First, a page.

The problem with consequentialism is that it can encourage moral choices to achieve a good endgoal which themselves have evil consequences. Eg dropping the atomic bomb on Hiroshima and Nagasaki to end the war.

      A good consequentialist approach needs to consider the consequences of the means chosen (proximate moral object) and not only the final endgoal (remote moral object).

      But the wider point I’m trying to make is, that to make ethics popularly relevant, we need to point to the evil consequences. Yes, intentionally killing a human being (including an embyro) is per se evil, but the way to make the popular argument is to point out how that has evil consequences for all human life.

      People seem to be more readily persuaded by consequences than by theoretical deontological arguments. For example, the most effective arguments against contraception are the feminist/green arguments from it’s consequences rather than an abstract argument about it’s negative deontology.

      Easter blessings

  2. Great post, Bosco. I agree this is an important topic and that most Clergy are not prepared to address it intelligently. I have recently started a blog to start engaging the issue of Artificial Intelligence with theology (www.aitheology.com). Just as you mention there, just looking for relevant verses won’t cut it. We need some robust reflection that starts with Scripture but is not afraid to engage philosophy and science.

    • Thanks, Elias. I’ve had the briefest of looks at your blog. I think you are unnecessarily limiting yourself by saying:

      No, we are not here to tell you the robots will overtake the world tomorrow. These scenarios, well-explored by science fiction, are not the point of this blog.

      It is not merely science fiction that needs to be addressing the threat to humans from AI. Furthermore, refugees and immigrants are being blamed for the loss of jobs which are primarily going to automation – so much so that we need to be debating an automation tax, IMO.

      Why do you say “starts with Scripture”? On most things, Christians “starting with Scripture” cannot come to an agreement.

      Easter Season Blessings.

  3. Hi Bosco,

    Do clergy really not know about different ethical theories? Maybe part of the future discussions on this increasingly prevalent ethical issues should include some more education on the theories, using common biblical examples?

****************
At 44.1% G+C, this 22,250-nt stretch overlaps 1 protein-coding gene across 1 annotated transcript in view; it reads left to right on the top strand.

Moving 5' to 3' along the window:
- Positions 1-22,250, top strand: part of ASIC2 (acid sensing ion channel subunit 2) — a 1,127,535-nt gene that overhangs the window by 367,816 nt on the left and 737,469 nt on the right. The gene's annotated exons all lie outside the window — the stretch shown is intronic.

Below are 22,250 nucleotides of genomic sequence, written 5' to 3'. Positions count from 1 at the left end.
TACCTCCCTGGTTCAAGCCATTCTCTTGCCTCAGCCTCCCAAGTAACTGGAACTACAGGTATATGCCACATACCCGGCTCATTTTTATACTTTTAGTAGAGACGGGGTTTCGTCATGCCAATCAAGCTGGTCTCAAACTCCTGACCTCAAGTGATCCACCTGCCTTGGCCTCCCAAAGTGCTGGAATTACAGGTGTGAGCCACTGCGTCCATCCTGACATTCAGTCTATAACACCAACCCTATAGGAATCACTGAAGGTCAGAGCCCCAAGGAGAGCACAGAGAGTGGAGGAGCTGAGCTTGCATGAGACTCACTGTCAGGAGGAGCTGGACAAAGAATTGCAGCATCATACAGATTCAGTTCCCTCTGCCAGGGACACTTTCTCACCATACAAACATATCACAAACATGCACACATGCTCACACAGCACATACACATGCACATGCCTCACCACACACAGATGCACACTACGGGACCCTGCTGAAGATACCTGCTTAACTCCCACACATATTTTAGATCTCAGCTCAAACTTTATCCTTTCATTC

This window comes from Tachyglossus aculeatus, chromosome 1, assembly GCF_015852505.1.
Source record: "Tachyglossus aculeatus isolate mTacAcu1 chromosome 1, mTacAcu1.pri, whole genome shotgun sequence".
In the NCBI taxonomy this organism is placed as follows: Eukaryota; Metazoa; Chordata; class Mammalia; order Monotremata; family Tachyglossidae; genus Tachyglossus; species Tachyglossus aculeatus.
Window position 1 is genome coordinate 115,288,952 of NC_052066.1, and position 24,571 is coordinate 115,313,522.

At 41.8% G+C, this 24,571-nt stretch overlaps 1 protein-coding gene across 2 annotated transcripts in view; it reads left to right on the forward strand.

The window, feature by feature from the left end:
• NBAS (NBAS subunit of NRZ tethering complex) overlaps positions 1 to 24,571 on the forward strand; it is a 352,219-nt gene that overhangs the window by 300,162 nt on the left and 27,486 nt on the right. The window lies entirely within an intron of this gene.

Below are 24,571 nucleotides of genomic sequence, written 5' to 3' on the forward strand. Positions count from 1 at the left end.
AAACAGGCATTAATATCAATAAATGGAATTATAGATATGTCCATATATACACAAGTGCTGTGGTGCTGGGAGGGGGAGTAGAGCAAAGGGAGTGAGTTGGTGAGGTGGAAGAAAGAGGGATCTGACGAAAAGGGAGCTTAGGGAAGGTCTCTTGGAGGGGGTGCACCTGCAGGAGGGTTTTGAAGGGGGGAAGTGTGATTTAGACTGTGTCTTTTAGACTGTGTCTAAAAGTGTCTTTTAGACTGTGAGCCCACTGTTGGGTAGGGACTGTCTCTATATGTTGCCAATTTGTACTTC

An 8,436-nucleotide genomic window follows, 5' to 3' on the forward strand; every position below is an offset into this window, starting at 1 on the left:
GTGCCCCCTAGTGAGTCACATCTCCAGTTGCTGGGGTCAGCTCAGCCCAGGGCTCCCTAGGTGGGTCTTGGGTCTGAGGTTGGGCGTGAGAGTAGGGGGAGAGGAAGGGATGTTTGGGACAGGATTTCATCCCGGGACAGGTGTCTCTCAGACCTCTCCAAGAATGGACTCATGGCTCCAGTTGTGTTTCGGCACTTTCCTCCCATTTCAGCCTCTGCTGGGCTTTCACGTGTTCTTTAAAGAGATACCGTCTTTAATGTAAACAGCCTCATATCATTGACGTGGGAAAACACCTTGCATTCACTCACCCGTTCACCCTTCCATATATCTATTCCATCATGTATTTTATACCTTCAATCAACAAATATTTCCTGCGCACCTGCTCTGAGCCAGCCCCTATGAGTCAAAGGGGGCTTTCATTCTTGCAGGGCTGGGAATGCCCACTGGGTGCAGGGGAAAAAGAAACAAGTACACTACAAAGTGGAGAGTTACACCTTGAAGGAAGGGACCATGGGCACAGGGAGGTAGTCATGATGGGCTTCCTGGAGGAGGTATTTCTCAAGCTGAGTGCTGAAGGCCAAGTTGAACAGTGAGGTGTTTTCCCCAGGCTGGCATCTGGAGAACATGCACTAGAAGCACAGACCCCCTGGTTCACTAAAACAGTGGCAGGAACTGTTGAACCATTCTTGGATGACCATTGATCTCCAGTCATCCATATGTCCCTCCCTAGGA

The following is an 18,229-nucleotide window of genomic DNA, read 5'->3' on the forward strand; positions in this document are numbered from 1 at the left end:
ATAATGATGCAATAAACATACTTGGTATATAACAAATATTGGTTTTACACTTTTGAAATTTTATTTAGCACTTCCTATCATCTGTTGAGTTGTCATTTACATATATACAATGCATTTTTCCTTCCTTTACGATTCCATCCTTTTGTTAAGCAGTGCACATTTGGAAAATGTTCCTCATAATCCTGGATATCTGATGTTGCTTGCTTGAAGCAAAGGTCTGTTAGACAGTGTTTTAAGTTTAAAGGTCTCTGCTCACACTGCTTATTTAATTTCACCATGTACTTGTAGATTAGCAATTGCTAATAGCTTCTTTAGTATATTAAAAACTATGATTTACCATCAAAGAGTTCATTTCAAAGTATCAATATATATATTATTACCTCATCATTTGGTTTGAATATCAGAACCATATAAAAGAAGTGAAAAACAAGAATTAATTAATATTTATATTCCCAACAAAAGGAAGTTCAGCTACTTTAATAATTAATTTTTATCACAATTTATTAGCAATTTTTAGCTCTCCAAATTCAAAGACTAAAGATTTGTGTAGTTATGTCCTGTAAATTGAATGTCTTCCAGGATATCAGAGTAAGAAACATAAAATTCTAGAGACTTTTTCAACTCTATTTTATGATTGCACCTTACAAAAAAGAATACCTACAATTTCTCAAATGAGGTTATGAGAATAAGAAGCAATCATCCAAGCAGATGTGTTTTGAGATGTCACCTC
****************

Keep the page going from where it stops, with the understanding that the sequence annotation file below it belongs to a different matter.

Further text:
If we want to see the Church taking an active part in these discussions, not only internally but externally as well, then it would not do to be seen as ignorant on the very moral theories that are preached.

    Also, an argument can be made that Mary (the Mother of God) was the original artifical womb. Pause for thought perhaps!

    • I cannot judge the ordination standards in other places, Bridie (I know they exist in larger churches). All I know is that for NZ Anglicanism (a relatively small church) we cannot come to an agreed standard for ordination. If you have seen mention of any different ethical theories in our church’s roundabout documents – I’ve missed that. Again – I’m not as convinced as you that “using common biblical examples” is anything but a Trojan Horse – I’d prefer doing ethics in a manner that was in direct dialogue with those beyond the acceptance of the Bible. [I’m also not agreed that Mary’s womb was artificial – and that shows the limitation of finding “common biblical examples”.] Easter Season Blessings.

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About This Site Welcome to this ecumenical website of resources and reflections on liturgy, spirituality, and worship for individuals and communities. It is run by Rev. Bosco Peters.